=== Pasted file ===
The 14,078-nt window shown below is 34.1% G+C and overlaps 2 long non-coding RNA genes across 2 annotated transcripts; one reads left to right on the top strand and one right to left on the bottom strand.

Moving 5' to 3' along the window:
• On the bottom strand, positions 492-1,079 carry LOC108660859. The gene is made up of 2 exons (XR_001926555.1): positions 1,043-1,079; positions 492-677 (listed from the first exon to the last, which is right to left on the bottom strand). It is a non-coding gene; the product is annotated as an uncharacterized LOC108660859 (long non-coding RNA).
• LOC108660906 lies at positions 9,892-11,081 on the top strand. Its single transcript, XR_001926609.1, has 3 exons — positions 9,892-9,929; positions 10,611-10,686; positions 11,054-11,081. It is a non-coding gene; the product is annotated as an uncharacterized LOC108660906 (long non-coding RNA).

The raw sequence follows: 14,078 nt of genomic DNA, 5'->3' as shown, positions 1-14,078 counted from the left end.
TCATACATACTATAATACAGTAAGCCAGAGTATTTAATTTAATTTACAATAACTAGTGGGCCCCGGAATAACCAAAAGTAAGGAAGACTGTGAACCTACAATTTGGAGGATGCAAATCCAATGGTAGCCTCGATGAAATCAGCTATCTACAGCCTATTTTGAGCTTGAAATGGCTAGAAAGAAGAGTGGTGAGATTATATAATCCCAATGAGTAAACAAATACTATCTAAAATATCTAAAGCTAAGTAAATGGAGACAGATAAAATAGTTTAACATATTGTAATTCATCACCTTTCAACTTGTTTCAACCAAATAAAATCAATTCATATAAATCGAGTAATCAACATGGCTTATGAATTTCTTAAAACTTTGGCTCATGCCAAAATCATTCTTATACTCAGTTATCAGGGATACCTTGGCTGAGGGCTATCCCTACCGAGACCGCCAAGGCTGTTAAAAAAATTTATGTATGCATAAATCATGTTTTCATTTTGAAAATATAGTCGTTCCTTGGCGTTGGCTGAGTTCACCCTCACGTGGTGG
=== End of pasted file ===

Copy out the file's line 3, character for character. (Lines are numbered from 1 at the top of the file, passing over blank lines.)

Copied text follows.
• On the bottom strand, positions 492-1,079 carry LOC108660859. The gene is made up of 2 exons (XR_001926555.1): positions 1,043-1,079; positions 492-677 (listed from the first exon to the last, which is right to left on the bottom strand). It is a non-coding gene; the product is annotated as an uncharacterized LOC108660859 (long non-coding RNA).